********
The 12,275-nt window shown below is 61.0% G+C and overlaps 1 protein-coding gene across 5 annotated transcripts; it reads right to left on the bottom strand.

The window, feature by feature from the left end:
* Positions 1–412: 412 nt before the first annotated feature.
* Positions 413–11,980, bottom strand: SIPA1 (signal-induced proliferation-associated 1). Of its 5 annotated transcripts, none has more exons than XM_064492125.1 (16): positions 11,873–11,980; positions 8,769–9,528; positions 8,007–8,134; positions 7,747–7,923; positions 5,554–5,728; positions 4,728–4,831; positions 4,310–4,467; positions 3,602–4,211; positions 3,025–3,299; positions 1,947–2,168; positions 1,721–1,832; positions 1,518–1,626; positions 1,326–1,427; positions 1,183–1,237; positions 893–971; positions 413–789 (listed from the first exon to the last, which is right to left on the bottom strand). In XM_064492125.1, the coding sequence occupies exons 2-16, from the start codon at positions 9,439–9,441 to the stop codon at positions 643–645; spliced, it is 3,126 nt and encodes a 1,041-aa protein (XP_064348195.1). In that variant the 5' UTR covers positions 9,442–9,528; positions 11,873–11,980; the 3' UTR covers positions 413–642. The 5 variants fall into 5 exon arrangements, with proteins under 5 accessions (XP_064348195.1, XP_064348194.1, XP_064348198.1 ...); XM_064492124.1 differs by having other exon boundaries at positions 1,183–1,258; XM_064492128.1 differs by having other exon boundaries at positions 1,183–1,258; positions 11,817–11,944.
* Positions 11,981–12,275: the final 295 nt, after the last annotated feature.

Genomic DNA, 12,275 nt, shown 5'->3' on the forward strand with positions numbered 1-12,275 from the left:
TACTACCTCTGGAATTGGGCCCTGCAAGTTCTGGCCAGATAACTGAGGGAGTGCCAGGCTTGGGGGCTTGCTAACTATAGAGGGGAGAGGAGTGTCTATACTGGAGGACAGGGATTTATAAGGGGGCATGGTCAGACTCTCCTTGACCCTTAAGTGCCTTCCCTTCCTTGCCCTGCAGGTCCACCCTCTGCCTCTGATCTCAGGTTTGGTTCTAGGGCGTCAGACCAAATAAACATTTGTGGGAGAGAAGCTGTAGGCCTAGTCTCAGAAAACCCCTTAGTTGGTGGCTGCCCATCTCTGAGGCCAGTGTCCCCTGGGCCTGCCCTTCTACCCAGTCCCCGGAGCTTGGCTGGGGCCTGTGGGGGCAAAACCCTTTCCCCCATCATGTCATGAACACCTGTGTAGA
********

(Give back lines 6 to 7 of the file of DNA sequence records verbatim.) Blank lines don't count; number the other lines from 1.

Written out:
Genomic DNA, 12,275 nt, shown 5'->3' on the forward strand with positions numbered 1-12,275 from the left:
TACTACCTCTGGAATTGGGCCCTGCAAGTTCTGGCCAGATAACTGAGGGAGTGCCAGGCTTGGGGGCTTGCTAACTATAGAGGGGAGAGGAGTGTCTATACTGGAGGACAGGGATTTATAAGGGGGCATGGTCAGACTCTCCTTGACCCTTAAGTGCCTTCCCTTCCTTGCCCTGCAGGTCCACCCTCTGCCTCTGATCTCAGGTTTGGTTCTAGGGCGTCAGACCAAATAAACATTTGTGGGAGAGAAGCTGTAGGCCTAGTCTCAGAAAACCCCTTAGTTGGTGGCTGCCCATCTCTGAGGCCAGTGTCCCCTGGGCCTGCCCTTCTACCCAGTCCCCGGAGCTTGGCTGGGGCCTGTGGGGGCAAAACCCTTTCCCCCATCATGTCATGAACACCTGTGTAGA